UK classical label Hyperion is opening up its rich catalogue from the last four decades to streaming audiences for the first time.
The label’s move on to DSPs was revealed last week, four months on from the acquisition by Universal Music Group. The deal strengthens the major’s position in classical music globally.
Speaking to Music Week, Dickon Stainer, president and CEO of UMG’s Global Classics & Jazz, stressed that Hyperion will retain its famous name, alongside similarly high-quality Universal labels such as Deutsche Grammophon, Decca and ECM Records.
“You've got to retain your identity,” said Stainer. “Hyperion has got a very beautifully curated [approach], like an artistic watermark that runs through the label. It is also artistic in terms of how it looks, the visuals, the design. That's why we're still doing the very ambitious deluxe physical box sets [alongside streaming].”
The iconic classical label was founded in South London in 1980 by Ted Perry, and became one the best-loved classical music labels in the world. It’s now run by his son, MD Simon Perry, and has moved into the Universal Music UK HQ in King’s Cross.
“It’s been a passionately-run family company,” said Stainer. “I've known Simon for a long time, I knew Ted before him. I've just stayed close to the family, knowing at some point that Simon might want to go into partnership with a larger company. So I just think it was the right time for him.
“We're very proud to be associated with Hyperion, the quality and the legacy of the label, and we want to continue with the innovation. It’s incredibly important for us to do that job well.”
Hyperion is aiming to release its entire catalogue of over 2,000 recordings for streaming by spring 2024. The first 200 albums were released last week, with subsequent collections to follow every fortnight from September 15.
In the announcement, Stainer described it as a “special moment of discovery for this precious and pioneering label”.
The move on to DSPs is a landmark moment for Hyperion, which has required close and careful attention to detail.
“When labels get acquired in this way, there's a lot of practical stuff, just in terms of ingesting the catalogues and ensuring it is done in the right way,” explained Stainer. “There are a lot of technical things to make sure that's done correctly.”
The label exudes class and there’s a responsibility in taking that on
The first 200 catalogue albums released on DSPs were selected to represent the story of the label. There are key recordings from Hyperion’s roster of artists, including Arcangelo, Mahan Esfahani, Marc-André Hamelin, Angela Hewitt, Sir Stephen Hough, Alina Ibragimova, Steven Isserlis, Steven Osborne, Polyphony, Howard Shelley and Takács Quartet, among many others.
The catalogue covers 900 years of music across sacred and secular, choral and solo vocal to orchestral, chamber and instrumental, much of it unique to Hyperion. Their long-term approach has led to such projects as the world’s first Complete Schubert Song Edition on 40 albums, the world’s first Complete Liszt Piano Music across 100 albums, and more than 200 romantic piano concertos across 87 individual albums.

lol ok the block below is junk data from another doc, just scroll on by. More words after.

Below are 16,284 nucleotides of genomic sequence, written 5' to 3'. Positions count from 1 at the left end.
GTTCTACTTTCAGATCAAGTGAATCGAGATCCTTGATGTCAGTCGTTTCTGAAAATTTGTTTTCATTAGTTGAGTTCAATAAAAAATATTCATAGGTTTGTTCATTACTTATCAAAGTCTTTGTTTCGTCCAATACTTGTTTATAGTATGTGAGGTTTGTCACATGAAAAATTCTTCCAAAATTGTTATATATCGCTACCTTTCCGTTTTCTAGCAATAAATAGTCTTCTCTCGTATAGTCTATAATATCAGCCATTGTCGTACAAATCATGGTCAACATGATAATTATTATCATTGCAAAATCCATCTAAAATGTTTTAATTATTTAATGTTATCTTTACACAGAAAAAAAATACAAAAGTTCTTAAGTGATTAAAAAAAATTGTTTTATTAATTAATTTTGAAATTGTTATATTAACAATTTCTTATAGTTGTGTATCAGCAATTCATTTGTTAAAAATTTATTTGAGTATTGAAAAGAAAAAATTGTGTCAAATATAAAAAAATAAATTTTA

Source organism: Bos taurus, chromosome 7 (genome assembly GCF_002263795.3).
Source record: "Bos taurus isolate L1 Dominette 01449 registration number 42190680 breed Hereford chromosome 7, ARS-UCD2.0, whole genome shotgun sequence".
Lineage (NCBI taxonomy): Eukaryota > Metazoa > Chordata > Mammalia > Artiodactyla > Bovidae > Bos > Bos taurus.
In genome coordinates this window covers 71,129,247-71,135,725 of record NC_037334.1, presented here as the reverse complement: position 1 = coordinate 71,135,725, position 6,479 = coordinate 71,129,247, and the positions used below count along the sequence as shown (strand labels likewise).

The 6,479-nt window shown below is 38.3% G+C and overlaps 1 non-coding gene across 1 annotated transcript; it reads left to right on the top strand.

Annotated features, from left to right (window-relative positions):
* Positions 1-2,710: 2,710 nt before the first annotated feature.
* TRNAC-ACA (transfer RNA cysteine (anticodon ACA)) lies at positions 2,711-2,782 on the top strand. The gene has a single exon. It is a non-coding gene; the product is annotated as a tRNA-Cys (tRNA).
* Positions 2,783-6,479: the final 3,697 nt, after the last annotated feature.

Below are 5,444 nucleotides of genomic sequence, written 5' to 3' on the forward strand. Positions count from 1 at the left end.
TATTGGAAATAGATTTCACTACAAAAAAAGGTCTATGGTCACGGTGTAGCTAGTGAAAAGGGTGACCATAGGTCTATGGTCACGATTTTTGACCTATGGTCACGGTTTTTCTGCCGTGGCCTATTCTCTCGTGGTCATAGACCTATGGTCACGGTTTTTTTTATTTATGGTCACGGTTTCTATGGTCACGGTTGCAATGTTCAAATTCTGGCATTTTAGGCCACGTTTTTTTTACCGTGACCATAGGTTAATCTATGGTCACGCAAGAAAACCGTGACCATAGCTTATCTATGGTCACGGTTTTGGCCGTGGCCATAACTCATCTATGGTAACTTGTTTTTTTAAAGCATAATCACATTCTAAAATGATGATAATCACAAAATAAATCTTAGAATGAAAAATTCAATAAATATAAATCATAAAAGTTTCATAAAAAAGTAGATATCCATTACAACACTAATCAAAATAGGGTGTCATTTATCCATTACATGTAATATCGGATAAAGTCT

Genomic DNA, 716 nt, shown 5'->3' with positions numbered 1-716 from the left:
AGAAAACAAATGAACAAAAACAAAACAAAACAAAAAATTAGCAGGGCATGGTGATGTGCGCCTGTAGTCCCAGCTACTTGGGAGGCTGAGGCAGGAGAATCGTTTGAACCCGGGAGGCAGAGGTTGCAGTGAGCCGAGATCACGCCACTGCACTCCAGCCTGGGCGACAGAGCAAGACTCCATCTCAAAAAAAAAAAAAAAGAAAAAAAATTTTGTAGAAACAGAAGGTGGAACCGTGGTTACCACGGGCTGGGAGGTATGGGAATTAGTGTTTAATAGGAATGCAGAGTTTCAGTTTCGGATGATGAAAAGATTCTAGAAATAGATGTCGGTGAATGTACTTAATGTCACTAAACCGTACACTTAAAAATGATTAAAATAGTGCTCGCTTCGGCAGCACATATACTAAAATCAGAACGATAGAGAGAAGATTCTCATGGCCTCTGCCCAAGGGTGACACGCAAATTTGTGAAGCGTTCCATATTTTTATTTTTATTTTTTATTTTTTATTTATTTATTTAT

“The label exudes class,” said Stainer. “There’s a responsibility in taking that on, because it's been so well managed. These great labels are a part of what Universal has always been about. So it's a responsibility we accept and something that we take incredibly seriously.”
Even as it enters the streaming world, Hyperion will maintain its recognisable cover artwork, including detailed digital booklets (usually in English, French and German) being made available within streaming platforms that carry the option. Sung texts for choral and vocal music will also be available to streaming platforms with the functionality.
In future, all new Hyperion titles will be simultaneously available for streaming, physical purchase and download. New releases by the label include the latest Dvorák album from the Grammy-winning Takács Quartet.
Apple Music recently launched its standalone classical app included within the regular subscription, which has been a boost for the sector and its repertoire.
“Classical is now incredibly broad and our job really is to serve the specialist and generalist classical consumer,” said Stainer of the UMG Classics & Jazz repertoire. “Such is the breadth of [Universal’s classical] labels now that they're attracting far younger consumers, and streaming has been a huge area of access for people.”
Hyperion has established a strong international business in territories such as Australia. Stainer described the audience for specialist labels such as Hyperion, Deutsche Grammophon and Decca Classics as “people who might attend Carnegie Hall or the Royal Opera House”.
“This portfolio of labels is historically valuable, it's modern and cultural,” he said. “And there are, on all of them, artists coming through challenging perceptions.”
Click here for our interview with Dickon Stainer on the growth in classical and jazz.